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Astronaut Metal Print featuring the painting London Verve by Scott Listfield

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London Verve Metal Print

Scott Listfield

by Scott Listfield

Small Image

$76.00

Product Details

London Verve metal print by Scott Listfield.   Bring your artwork to life with the stylish lines and added depth of a metal print. Your image gets printed directly onto a sheet of 1/16" thick aluminum. The aluminum sheet is offset from the wall by a 3/4" thick wooden frame which is attached to the back. The high gloss of the aluminum sheet complements the rich colors of any image to produce stunning results.

Design Details

I paint astronauts and, sometimes, dinosaurs.

Ships Within

3 - 4 business days

Additional Products

London Verve Painting by Scott Listfield

Painting

London Verve Canvas Print

Canvas Print

London Verve Framed Print

Framed Print

London Verve Art Print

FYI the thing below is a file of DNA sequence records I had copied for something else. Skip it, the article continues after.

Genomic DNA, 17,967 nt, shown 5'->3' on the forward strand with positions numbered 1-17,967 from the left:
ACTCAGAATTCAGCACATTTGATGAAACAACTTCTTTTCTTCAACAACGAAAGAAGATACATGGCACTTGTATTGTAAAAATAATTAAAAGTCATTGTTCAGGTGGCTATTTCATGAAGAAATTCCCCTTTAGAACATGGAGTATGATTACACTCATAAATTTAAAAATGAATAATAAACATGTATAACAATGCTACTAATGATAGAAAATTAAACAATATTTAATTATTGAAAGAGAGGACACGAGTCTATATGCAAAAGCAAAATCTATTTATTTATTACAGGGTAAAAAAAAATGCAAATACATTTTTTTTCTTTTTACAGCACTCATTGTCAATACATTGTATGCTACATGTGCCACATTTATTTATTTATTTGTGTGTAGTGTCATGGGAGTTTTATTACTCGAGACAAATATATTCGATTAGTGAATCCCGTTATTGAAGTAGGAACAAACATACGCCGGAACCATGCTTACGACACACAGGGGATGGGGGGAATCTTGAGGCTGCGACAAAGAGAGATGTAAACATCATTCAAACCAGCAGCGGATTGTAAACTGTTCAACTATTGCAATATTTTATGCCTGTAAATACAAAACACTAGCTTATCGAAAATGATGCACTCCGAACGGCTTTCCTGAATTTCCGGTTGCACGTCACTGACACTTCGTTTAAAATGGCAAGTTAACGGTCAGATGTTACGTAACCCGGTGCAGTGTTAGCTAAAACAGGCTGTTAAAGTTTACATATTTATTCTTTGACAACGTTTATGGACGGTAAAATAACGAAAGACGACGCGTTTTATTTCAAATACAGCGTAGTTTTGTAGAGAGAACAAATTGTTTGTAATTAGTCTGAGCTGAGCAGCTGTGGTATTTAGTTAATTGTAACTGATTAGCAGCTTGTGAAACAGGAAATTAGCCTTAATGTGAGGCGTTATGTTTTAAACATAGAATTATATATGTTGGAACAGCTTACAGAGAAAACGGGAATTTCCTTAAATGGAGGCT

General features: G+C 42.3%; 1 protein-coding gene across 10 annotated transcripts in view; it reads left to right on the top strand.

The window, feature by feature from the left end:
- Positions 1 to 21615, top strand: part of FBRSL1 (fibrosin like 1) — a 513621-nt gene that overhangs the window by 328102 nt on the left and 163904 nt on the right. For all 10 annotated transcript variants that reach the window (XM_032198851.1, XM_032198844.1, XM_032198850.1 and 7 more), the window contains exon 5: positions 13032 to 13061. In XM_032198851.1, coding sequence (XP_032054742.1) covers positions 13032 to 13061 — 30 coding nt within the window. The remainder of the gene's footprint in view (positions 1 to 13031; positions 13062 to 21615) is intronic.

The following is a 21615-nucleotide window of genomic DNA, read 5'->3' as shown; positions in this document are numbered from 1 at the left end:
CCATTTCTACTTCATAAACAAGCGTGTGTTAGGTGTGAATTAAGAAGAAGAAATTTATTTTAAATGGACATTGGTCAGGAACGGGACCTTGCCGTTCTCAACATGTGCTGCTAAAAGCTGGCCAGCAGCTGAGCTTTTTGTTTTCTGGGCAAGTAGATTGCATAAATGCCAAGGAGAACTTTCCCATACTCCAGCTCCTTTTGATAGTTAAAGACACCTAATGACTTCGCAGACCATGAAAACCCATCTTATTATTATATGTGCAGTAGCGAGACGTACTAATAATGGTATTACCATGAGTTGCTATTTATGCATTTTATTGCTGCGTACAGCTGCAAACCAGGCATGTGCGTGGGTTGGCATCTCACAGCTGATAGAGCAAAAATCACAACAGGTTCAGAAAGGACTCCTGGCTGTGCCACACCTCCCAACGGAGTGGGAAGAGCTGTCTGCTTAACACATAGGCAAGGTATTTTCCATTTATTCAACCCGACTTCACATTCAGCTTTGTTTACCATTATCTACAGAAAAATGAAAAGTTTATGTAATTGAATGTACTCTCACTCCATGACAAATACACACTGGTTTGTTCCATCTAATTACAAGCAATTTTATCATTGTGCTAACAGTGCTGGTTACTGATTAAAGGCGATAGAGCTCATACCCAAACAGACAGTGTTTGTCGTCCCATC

Art Print

London Verve Poster

Poster

London Verve Metal Print

Metal Print

London Verve Acrylic Print

Acrylic Print

London Verve Wood Print

Wood Print

London Verve Greeting Card

Greeting Card

Metal Print Tags

metal prints space metal prints science fiction metal prints london metal prints astronaut metal prints sci-fi metal prints britain metal prints england metal prints

Painting Tags

paintings space paintings science fiction paintings london paintings astronaut paintings sci-fi paintings britain paintings england paintings

Comments (2)

Design Turnpike

Design Turnpike

Cool treatment on the bricks.

Jeff Burgess

Jeff Burgess

Like this cool work. A unique piece that leaves open many interpretations. The stuff of great art.

Artist's Description

I paint astronauts and, sometimes, dinosaurs.

About Scott Listfield

Scott Listfield

I paint astronauts and, sometimes, dinosaurs. Stanley Kubrick's 2001: A Space Odyssey was released in 1968, which was about 8 years before I was born, so I have no firsthand knowledge of how it was received. I do not know if people genuinely believed we'd be living in space in 2001. If we'd have robot butlers and flying cars, geodesic lunar homes with sustainable gardens, and genetically reconstituted dinosaurs helping or eating the human population. But from Lost in Space to the Jetsons to Jurassic Park, it seems that popular culture craved and fomented this space-age perception of the future. Generations raised on these programs, movies, comic books, and novels are now grown and living in a future filled with mini vans, Starbucks,...

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